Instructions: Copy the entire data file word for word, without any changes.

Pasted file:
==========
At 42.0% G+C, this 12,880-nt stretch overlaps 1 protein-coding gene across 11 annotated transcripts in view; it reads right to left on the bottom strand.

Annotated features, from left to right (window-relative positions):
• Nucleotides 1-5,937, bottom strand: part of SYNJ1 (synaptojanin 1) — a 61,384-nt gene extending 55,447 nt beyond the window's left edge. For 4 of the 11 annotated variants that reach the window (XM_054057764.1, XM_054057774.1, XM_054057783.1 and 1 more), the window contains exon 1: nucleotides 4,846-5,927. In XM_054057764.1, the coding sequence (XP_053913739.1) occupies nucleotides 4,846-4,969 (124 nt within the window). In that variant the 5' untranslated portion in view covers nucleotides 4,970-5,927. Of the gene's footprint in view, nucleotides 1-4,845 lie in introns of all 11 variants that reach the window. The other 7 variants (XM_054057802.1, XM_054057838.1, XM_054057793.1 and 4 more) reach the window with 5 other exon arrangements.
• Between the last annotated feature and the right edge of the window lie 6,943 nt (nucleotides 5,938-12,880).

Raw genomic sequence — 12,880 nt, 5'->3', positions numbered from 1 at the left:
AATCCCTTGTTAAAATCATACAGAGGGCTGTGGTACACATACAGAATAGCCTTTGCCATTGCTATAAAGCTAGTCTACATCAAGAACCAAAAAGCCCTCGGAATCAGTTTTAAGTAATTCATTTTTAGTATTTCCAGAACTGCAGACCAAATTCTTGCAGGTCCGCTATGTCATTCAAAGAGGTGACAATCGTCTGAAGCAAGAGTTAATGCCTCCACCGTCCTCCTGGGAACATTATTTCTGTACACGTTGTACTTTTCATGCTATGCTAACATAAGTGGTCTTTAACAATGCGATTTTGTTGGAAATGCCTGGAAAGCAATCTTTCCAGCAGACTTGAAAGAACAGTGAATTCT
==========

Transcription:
At 42.0% G+C, this 12,880-nt stretch overlaps 1 protein-coding gene across 11 annotated transcripts in view; it reads right to left on the bottom strand.

Annotated features, from left to right (window-relative positions):
• Nucleotides 1-5,937, bottom strand: part of SYNJ1 (synaptojanin 1) — a 61,384-nt gene extending 55,447 nt beyond the window's left edge. For 4 of the 11 annotated variants that reach the window (XM_054057764.1, XM_054057774.1, XM_054057783.1 and 1 more), the window contains exon 1: nucleotides 4,846-5,927. In XM_054057764.1, the coding sequence (XP_053913739.1) occupies nucleotides 4,846-4,969 (124 nt within the window). In that variant the 5' untranslated portion in view covers nucleotides 4,970-5,927. Of the gene's footprint in view, nucleotides 1-4,845 lie in introns of all 11 variants that reach the window. The other 7 variants (XM_054057802.1, XM_054057838.1, XM_054057793.1 and 4 more) reach the window with 5 other exon arrangements.
• Between the last annotated feature and the right edge of the window lie 6,943 nt (nucleotides 5,938-12,880).

Raw genomic sequence — 12,880 nt, 5'->3', positions numbered from 1 at the left:
AATCCCTTGTTAAAATCATACAGAGGGCTGTGGTACACATACAGAATAGCCTTTGCCATTGCTATAAAGCTAGTCTACATCAAGAACCAAAAAGCCCTCGGAATCAGTTTTAAGTAATTCATTTTTAGTATTTCCAGAACTGCAGACCAAATTCTTGCAGGTCCGCTATGTCATTCAAAGAGGTGACAATCGTCTGAAGCAAGAGTTAATGCCTCCACCGTCCTCCTGGGAACATTATTTCTGTACACGTTGTACTTTTCATGCTATGCTAACATAAGTGGTCTTTAACAATGCGATTTTGTTGGAAATGCCTGGAAAGCAATCTTTCCAGCAGACTTGAAAGAACAGTGAATTCT